Founders raising money can be in one of these categories:
a) Rookie: They bombard emails to all the investors and expect magic to happen. Some of them even automate sending emails using email software (e.g. ConstantContact). They measure the open rate and bombard more if any of the investors open the email. They don't understand what and how VCs invest.
b) Starters: They don't have time creating investors deck and getting to VCs. Instead, they focus on friendly angels who already know them and think highly of the team. They get to VCs via angels later in the journey.
c) Smarts: They focus on story, market-data, competition, team, product, and winning strategy. They do homework on the right firms and investors. They get introduced to right investors via "trusted" intermediaries. They know they are going to raise and it is just a matter of time for them to raise.
d) Experts: Their startup and setup is awesome. The team is awesome. Their background, insights, and plans are setup for massive success. They focus on getting traction and manage the message very well. Their success leaks among VCs. They get VCs to their doorstep. VCs use "trusted" intermediaries to reach the founders. The founders spend time with all the VCs. Investment happens when founders and VCs feel there is a good chemistry between them and VCs can add value to their growth beyond money.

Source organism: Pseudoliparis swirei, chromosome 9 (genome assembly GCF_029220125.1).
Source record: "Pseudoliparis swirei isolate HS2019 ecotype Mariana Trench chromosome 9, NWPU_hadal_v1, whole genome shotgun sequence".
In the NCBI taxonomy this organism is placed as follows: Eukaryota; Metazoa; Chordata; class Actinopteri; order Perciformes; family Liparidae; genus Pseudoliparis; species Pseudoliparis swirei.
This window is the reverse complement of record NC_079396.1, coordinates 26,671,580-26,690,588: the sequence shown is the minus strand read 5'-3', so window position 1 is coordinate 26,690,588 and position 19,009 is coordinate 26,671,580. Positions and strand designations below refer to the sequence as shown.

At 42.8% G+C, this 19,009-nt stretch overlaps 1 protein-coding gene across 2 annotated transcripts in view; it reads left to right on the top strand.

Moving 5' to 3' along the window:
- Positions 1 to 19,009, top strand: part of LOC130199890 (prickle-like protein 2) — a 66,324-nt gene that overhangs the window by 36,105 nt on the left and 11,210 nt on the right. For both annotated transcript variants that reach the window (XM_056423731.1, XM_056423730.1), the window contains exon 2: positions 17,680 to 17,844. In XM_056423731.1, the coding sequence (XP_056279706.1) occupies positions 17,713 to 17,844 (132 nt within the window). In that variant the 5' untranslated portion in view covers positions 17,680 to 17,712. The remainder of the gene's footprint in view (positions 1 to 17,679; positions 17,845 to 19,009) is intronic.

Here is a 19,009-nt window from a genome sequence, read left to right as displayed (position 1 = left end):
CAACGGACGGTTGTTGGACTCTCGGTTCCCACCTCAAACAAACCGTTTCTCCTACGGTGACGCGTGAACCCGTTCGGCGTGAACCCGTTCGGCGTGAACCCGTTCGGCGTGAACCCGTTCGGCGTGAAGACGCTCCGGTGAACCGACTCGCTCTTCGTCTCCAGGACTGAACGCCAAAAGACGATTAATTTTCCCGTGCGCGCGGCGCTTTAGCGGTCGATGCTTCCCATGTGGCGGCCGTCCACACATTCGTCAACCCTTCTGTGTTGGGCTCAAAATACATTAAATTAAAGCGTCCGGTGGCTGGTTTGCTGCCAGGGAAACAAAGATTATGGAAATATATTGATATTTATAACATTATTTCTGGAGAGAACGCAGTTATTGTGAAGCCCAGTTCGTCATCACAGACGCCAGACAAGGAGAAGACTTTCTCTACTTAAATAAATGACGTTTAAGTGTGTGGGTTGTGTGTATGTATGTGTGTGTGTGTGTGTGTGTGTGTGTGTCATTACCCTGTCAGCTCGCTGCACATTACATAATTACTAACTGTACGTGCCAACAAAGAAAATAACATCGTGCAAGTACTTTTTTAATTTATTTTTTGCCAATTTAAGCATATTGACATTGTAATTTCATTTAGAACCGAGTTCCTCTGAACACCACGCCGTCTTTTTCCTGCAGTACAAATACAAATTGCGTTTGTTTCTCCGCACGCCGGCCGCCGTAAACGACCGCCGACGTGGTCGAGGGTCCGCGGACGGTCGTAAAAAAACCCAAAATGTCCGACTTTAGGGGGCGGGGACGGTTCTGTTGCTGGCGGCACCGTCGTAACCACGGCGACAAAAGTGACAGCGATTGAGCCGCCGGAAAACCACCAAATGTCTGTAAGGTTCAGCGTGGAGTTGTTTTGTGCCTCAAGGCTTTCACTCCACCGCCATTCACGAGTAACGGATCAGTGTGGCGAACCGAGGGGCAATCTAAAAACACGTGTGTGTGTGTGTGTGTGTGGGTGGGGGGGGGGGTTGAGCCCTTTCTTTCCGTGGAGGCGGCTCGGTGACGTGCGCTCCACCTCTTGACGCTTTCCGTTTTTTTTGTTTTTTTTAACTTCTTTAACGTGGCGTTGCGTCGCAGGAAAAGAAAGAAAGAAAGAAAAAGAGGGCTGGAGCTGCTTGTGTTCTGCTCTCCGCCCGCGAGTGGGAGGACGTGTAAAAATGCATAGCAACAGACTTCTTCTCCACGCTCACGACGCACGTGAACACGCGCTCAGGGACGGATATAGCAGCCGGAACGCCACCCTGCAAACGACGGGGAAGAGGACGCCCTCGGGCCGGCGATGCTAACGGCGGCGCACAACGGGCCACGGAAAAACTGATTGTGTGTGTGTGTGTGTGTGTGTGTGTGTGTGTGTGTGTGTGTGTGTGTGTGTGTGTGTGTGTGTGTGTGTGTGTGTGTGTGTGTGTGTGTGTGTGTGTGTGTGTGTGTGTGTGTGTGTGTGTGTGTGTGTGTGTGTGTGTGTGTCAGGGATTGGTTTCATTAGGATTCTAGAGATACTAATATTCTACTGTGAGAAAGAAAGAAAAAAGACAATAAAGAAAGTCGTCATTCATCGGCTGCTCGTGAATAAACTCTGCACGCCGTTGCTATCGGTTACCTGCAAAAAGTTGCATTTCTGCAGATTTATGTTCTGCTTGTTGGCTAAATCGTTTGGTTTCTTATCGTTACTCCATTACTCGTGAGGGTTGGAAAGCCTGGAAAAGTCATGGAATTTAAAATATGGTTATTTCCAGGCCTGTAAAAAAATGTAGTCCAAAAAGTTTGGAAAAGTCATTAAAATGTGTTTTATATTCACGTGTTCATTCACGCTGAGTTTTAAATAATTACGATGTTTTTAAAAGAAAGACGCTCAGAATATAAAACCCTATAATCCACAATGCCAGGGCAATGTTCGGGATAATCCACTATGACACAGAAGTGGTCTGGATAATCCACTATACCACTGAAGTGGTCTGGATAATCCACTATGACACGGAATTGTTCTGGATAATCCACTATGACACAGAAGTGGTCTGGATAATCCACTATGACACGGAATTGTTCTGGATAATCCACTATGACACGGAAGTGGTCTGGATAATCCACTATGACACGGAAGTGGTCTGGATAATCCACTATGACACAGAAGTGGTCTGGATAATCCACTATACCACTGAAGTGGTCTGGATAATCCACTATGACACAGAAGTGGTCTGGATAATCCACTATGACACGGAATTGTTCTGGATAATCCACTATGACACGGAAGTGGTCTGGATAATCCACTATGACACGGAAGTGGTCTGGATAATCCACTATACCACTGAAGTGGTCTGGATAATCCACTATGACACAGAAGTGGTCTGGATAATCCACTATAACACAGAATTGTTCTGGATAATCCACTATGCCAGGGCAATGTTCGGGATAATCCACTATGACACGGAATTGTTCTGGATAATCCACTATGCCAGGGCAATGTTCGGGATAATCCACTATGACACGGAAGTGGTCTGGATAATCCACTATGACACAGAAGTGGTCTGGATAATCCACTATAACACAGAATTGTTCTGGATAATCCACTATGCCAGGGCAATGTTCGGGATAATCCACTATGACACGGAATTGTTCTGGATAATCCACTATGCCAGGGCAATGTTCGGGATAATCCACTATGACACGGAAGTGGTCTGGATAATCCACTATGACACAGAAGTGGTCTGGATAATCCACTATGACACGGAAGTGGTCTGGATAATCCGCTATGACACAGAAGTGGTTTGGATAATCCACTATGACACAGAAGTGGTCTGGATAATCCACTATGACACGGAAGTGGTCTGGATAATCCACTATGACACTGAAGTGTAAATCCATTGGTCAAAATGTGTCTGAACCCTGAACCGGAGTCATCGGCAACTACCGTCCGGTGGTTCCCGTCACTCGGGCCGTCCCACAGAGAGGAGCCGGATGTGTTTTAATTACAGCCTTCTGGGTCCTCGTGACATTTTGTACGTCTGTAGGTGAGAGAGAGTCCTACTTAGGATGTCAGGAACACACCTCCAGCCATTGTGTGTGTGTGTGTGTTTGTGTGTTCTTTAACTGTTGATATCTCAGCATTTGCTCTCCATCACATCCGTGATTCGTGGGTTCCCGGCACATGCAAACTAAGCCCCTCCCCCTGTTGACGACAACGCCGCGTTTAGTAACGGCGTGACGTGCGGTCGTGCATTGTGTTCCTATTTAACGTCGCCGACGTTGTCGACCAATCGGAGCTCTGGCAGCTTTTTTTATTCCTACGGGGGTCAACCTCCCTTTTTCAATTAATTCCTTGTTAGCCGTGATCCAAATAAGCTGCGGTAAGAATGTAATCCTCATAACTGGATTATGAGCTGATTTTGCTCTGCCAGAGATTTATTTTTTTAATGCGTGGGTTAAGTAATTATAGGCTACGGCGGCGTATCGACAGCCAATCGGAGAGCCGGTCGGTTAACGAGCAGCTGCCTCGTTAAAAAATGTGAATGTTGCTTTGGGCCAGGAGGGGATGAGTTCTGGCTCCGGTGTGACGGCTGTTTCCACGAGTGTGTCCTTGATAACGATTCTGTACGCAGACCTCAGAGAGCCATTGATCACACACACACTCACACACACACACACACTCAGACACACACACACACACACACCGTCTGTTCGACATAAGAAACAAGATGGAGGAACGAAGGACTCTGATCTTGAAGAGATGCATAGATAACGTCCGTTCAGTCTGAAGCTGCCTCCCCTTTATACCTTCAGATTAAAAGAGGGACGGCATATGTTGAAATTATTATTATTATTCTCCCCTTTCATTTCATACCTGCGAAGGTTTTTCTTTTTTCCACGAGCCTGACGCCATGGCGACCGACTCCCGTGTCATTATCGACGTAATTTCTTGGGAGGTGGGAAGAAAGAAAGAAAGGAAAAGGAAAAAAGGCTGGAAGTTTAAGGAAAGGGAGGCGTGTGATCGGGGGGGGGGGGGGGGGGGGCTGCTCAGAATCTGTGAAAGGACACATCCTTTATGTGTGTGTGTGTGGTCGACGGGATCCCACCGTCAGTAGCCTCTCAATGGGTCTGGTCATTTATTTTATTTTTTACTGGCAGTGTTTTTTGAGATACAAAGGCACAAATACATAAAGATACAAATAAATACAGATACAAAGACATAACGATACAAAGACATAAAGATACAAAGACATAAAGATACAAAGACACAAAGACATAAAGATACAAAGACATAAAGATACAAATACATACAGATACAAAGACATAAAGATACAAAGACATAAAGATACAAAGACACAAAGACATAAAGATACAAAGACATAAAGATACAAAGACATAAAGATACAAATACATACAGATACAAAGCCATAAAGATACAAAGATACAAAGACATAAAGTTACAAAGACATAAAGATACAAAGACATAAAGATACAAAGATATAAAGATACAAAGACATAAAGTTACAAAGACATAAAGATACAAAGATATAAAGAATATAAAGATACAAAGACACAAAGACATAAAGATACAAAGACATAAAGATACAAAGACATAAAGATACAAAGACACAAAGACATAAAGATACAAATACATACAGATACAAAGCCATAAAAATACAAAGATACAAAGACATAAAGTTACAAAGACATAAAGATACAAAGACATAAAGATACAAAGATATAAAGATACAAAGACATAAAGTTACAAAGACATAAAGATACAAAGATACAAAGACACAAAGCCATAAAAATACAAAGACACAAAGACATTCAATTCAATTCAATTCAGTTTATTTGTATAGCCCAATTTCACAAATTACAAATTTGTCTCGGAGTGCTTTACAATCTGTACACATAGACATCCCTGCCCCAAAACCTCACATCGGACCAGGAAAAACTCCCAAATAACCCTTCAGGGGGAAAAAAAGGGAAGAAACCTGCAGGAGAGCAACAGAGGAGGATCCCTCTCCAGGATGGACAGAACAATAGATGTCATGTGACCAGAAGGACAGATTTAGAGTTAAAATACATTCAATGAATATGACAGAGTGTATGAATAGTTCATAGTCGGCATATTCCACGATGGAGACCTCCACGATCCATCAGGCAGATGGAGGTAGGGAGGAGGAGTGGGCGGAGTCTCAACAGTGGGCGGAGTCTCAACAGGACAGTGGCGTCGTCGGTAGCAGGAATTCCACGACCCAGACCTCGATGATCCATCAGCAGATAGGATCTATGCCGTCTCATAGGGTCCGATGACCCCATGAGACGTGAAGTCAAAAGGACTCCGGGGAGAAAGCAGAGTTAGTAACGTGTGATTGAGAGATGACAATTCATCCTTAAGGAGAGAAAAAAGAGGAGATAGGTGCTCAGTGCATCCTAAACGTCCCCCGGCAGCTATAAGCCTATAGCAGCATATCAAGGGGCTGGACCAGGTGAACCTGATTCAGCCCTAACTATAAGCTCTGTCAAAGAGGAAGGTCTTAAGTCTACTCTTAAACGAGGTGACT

e) Accomplished: These founders know the game of wealth creation. They build great companies using someone else's money and at the same time without diluting equity. They build initial success and use customer advances (or profits) to build the company. Once they get to scale, they raise with very little dilution from PEs. They may even decide to sell the company to strategics as most of the equity is with the founding team. It is not easy to convince them to take money from VCs.
So Founders, please don't be a Rookie. Do some homework about investors. Graduate to next level fast.
We as investors are doing our homework about you!!!